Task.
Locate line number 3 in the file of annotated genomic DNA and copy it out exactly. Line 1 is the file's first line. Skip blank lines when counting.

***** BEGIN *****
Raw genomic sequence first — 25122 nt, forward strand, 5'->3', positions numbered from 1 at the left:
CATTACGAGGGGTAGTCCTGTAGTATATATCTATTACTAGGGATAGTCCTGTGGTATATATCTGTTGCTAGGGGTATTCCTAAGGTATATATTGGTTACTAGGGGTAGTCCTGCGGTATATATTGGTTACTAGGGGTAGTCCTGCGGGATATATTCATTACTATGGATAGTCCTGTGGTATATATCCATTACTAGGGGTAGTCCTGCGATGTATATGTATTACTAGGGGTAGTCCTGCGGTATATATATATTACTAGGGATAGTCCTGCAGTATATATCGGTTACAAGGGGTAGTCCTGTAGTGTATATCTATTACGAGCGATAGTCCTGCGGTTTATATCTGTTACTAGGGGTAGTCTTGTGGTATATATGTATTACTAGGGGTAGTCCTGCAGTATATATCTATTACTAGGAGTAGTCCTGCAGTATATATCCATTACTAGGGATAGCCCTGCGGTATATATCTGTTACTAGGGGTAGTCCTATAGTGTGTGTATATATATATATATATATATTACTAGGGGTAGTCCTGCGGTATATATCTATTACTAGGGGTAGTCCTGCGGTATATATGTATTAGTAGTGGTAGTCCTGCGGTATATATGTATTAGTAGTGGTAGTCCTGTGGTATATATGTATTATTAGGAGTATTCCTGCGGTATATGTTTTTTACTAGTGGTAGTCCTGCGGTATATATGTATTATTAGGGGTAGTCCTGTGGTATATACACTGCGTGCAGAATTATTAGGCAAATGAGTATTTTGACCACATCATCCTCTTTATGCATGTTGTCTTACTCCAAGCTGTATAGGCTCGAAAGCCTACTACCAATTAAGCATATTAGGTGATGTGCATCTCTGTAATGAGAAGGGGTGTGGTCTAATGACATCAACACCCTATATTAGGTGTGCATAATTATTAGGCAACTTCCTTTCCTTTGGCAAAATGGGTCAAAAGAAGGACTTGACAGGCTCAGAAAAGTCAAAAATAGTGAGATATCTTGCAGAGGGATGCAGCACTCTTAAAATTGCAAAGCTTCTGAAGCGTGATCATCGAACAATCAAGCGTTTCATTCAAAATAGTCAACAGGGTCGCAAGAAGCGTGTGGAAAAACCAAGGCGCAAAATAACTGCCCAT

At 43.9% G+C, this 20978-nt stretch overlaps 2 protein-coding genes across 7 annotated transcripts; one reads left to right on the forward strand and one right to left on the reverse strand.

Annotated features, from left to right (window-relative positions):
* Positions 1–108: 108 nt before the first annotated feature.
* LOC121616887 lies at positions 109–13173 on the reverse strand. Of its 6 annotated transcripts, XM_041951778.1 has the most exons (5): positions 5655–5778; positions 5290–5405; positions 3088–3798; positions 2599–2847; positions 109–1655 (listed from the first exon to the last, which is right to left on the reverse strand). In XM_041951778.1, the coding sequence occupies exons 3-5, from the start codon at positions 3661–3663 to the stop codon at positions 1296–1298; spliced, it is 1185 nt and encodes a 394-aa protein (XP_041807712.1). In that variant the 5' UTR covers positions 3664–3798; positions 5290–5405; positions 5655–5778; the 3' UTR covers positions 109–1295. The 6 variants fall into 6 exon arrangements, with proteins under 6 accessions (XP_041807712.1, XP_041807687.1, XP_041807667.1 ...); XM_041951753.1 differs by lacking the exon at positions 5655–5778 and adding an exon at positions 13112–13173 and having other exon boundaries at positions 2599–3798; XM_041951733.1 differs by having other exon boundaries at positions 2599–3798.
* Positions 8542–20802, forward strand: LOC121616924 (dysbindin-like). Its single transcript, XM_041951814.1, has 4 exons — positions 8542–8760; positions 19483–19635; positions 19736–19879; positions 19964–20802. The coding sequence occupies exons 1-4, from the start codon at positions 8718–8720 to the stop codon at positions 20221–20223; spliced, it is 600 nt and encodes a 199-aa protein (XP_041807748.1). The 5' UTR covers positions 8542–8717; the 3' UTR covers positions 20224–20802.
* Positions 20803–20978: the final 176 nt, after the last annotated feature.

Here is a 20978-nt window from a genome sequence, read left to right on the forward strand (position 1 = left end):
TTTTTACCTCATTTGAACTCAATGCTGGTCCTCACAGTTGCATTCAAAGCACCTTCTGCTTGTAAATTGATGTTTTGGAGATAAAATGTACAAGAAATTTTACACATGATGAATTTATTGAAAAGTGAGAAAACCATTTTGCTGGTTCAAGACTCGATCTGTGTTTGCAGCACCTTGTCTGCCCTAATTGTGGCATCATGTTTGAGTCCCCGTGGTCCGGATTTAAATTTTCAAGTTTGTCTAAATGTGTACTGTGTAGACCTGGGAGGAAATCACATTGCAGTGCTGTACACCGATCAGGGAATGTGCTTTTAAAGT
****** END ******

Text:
At 43.9% G+C, this 20978-nt stretch overlaps 2 protein-coding genes across 7 annotated transcripts; one reads left to right on the forward strand and one right to left on the reverse strand.